Vikings versus Knights versus Samurai – what’s not like to like? Well, quite a lot actually. JB gives the run down on the good, the bad, and the brutal.
For Honor is a historical fiction video game where the Viking, Knights and Samurai exist in a world where they each fight for territories divided up by the three. You are tasked with picking a side and fighting for glory in the name of that faction.
Once you have chosen which side you want to represent, you are then thrown into a quick but effective tutorial about how the combat system works. When this is all complete you can then access the main menus of the game. Here you can choose to fight through the Single-Player story or jump right into the meat of things and play Multiplayer.
The Single-Player is divided up into three chapters that are about six missions each. Chapter one starts you off with the Knights, which flows into Chapter two, the Vikings, then Chapter three, the Samurai. You can beat the Single-Player in about six hours and, well, I’m pretty disappointed with it overall.
The story was forgettable, and the characters didn’t really stand out to where I really cared enough. I found it rather boring and couldn’t wait to just finish the whole thing. Now I can see why someone working at Ubisoft said that For Honor wouldn’t be worth the price tag for the single player alone alone. I’d have to agree.
What the Single-Player mode lacks in depth, it does make up for in teaching you about the combat – it is a great extended tutorial. The one thing I found valuable from playing the Single-Player mode is the fact that it forces you to play more then one class so you can see how they work. While it may be forgettable, it is worth a play through at least once to get a more advanced tutorial with the combat system.
As disappointed as I was with the Single-Player, the real meat and potatoes here is the Multiplayer. In the full game they give you several other Heroes you can unlock, which you can play during the Multiplayer matches.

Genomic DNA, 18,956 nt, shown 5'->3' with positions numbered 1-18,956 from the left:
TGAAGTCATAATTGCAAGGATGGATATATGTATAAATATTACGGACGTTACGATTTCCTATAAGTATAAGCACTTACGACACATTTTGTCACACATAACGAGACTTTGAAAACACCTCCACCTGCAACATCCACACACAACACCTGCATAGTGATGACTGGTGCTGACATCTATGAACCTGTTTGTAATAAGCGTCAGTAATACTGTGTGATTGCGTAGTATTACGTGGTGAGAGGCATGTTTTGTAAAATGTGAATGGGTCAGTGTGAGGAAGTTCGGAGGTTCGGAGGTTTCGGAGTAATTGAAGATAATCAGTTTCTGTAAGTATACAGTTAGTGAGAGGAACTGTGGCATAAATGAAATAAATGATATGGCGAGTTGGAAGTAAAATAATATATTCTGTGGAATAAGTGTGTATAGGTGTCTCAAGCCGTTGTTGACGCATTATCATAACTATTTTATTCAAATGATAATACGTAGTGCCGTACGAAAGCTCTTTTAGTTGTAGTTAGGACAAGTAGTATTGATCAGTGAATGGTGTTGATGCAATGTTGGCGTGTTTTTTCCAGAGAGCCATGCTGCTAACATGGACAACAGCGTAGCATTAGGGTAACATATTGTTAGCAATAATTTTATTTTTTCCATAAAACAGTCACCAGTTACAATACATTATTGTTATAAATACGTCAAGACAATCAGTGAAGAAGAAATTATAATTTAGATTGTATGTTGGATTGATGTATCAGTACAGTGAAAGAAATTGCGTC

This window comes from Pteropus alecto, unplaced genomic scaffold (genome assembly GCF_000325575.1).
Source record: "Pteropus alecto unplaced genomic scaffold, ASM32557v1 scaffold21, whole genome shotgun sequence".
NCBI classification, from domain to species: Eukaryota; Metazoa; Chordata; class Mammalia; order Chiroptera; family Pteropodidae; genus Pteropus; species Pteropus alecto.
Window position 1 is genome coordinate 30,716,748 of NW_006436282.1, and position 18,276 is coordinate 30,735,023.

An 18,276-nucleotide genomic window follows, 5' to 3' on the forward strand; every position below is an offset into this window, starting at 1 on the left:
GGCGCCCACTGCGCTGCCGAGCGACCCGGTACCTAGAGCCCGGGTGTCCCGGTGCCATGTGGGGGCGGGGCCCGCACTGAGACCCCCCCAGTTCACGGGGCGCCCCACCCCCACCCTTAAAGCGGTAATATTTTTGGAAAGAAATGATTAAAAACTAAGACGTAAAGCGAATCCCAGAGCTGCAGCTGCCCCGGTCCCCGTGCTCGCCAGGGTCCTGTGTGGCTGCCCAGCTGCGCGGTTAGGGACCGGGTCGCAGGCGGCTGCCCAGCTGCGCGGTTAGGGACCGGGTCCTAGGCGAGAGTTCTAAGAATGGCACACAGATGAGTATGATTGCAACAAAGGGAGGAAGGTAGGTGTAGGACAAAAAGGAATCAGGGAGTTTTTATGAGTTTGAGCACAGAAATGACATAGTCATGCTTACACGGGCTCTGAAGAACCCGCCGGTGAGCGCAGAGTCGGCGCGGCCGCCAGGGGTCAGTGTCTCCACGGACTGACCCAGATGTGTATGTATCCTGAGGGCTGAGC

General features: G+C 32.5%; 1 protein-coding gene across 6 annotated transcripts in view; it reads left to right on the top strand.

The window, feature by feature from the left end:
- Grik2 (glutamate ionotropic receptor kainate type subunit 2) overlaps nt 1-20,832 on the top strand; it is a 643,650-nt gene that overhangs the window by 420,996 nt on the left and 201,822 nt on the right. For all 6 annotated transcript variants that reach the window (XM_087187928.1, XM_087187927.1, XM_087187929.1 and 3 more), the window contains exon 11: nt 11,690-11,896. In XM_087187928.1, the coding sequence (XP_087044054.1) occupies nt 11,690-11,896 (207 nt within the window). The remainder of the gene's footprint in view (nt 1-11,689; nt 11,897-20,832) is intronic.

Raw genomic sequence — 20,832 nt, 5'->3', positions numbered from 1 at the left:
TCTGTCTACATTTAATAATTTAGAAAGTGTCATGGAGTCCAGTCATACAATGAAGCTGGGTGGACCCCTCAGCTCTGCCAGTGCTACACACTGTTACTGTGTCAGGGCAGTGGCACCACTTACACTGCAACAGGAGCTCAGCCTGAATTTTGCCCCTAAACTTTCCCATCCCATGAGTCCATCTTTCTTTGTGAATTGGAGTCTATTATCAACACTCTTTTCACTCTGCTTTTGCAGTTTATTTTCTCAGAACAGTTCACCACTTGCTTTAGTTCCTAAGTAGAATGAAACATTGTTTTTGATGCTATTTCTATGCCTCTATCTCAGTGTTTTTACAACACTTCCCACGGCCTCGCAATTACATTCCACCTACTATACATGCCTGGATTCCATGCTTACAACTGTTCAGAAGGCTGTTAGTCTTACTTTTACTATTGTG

As with the Open/Closed Beta, you can choose to play PvP in a faction war between the three factions, or you can play a custom game and play by yourself or with friends outside the PvP faction war. It is good to know that no matter which faction you picked, the Samurai, Vikings, or Knights, you can still unlock and use any of the factions Heroes during the PvP faction war. What matters is winning 1v1, 2v2, and 4v4 matches to conquer the Faction Map for your team.
I personally liked playing the 4v4 dominion mode, where you have to dominate the map by capturing and holding three sections. Holding these sections will give your team points to win the match. There is also a 4v4 duel mode with either Humans vs AI or Player vs Player. These can be fun too, because you have to win the duel as a team.
“For Honor” does have a progression and gear loot system, which is only used in the Multiplayer Faction War. As you fight for your faction you can gain levels, unlocking more feats. Feats can then be applied before each match begins. Feats are a whole range of abilities, some are passive and others have to be used to gain their effects. Some give you a temporary boost to attacks, or heal you up during battle. Gear is given after each match and is random. You can also buy gear packs with the in-game currency called Steel. Steel can be gained by playing matches, completing daily “Orders” or even bought with real money. Steel can be used for unlocking new Heroes, Outfits, Feat Bundles, and Champion status which gives you a boost to exp gained for a limited time.
The in-game currency would be perfectly fine if earned in-game only, but you can buy more of it with real-world money. This to me can promote a pay-to-win situation. I don’t agree with it, but a very skilled player could prevail without ever paying a dime.
The graphics in For Honor look amazing, from the detail of the armor, to the set pieces and environments. For Honor is one pretty game to look at, and I am happy to say that on the PC at 1080p I didn’t drop below 100 Frames-Per-Second on a GTX 1080 GPU. The game ran smoothly with no texture pop-ins or issues. Sound effects and background noise all fit and match perfectly for a game set with melee combat and war during this time period. The only issue I noticed a few times was the lip sync with the voice acting. Luckily it didn’t happen often.
All-in-all “For Honor” is fun to play with its dueling combat system in Multiplayer and looks amazing. But, if you are looking for a meaningful Single-Player experience, this is not the game for you.
The melee combat system shines in 1v1, but can be a bit of a learning curve when fighting more then one Hero at a time. With the lackluster Single-Player, always on DRM, and the in-game micro-transactions I would have to say that For Honor is a “Wait” for a sale. Unless you simply HAVE to play as a Viking, Knight, or Samurai and duel players online, this one title can be avoided until a later date when the price has gone down.
Final Verdict: Wait